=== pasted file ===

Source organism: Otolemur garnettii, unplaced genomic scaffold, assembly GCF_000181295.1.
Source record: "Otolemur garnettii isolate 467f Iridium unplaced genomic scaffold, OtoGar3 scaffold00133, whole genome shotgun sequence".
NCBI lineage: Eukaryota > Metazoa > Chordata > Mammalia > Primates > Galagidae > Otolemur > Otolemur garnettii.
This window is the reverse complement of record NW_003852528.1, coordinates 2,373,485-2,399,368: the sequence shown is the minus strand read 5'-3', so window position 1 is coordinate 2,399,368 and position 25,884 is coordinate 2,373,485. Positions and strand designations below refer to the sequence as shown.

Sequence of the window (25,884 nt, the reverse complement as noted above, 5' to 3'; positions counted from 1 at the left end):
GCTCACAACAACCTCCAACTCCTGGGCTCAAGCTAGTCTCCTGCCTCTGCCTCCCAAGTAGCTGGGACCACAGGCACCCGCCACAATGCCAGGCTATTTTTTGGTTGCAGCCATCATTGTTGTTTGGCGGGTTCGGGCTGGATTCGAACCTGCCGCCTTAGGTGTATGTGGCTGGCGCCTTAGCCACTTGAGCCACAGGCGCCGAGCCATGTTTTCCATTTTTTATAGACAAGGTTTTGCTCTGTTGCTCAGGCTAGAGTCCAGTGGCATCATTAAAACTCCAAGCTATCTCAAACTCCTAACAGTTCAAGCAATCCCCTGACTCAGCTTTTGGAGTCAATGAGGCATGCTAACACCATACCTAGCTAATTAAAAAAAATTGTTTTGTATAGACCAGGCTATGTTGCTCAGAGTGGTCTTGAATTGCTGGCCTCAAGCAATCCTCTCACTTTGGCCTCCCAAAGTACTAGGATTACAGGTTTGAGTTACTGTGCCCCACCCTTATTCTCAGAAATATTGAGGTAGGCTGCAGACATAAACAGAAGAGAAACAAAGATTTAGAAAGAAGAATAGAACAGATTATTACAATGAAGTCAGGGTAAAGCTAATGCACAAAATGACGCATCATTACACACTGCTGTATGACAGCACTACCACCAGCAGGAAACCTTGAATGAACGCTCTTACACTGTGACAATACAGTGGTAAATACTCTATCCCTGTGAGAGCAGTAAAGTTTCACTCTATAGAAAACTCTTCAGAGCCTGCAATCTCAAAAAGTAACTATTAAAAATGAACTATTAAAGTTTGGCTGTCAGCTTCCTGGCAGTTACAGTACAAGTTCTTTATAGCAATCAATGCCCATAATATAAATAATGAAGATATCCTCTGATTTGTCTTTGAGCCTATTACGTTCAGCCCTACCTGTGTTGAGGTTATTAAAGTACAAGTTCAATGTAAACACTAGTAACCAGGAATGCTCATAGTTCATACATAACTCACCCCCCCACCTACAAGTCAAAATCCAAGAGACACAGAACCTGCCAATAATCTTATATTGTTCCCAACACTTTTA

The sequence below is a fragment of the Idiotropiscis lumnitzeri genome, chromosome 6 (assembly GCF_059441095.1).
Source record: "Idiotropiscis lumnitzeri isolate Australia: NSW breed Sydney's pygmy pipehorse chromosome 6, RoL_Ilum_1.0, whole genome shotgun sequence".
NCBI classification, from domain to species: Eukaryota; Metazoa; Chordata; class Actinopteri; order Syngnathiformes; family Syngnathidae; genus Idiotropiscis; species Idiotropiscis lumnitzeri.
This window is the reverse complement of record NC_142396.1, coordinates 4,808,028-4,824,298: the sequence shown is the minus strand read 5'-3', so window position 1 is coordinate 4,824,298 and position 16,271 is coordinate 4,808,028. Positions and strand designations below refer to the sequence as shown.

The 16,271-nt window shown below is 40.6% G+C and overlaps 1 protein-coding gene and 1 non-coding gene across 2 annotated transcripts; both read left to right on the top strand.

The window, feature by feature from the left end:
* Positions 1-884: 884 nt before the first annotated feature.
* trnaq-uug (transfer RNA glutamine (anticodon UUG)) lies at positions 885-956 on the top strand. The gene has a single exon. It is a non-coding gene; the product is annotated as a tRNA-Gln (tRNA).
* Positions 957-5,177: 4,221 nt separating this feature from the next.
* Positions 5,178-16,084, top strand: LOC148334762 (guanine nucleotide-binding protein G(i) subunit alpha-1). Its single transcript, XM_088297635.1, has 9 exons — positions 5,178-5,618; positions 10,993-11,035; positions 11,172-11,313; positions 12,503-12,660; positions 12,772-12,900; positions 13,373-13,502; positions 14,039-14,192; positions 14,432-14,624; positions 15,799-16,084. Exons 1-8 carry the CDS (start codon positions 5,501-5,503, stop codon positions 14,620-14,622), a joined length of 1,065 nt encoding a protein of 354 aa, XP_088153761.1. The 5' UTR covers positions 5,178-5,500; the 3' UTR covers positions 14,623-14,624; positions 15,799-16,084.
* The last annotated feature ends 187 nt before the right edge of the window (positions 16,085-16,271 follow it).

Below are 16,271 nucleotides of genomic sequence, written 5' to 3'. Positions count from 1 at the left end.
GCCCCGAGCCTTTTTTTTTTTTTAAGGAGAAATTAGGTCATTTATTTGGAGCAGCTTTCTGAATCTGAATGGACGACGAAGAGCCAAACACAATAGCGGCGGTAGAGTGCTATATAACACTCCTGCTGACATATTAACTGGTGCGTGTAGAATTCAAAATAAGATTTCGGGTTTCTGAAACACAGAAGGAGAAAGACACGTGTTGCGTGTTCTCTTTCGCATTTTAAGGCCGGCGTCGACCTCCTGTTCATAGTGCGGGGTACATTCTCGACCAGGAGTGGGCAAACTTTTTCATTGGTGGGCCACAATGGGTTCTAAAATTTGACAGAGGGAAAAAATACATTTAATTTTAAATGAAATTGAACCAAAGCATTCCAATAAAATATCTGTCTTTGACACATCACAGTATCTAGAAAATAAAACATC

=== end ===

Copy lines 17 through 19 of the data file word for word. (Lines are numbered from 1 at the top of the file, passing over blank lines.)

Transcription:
* The last annotated feature ends 187 nt before the right edge of the window (positions 16,085-16,271 follow it).

Below are 16,271 nucleotides of genomic sequence, written 5' to 3'. Positions count from 1 at the left end.
GCCCCGAGCCTTTTTTTTTTTTTAAGGAGAAATTAGGTCATTTATTTGGAGCAGCTTTCTGAATCTGAATGGACGACGAAGAGCCAAACACAATAGCGGCGGTAGAGTGCTATATAACACTCCTGCTGACATATTAACTGGTGCGTGTAGAATTCAAAATAAGATTTCGGGTTTCTGAAACACAGAAGGAGAAAGACACGTGTTGCGTGTTCTCTTTCGCATTTTAAGGCCGGCGTCGACCTCCTGTTCATAGTGCGGGGTACATTCTCGACCAGGAGTGGGCAAACTTTTTCATTGGTGGGCCACAATGGGTTCTAAAATTTGACAGAGGGAAAAAATACATTTAATTTTAAATGAAATTGAACCAAAGCATTCCAATAAAATATCTGTCTTTGACACATCACAGTATCTAGAAAATAAAACATC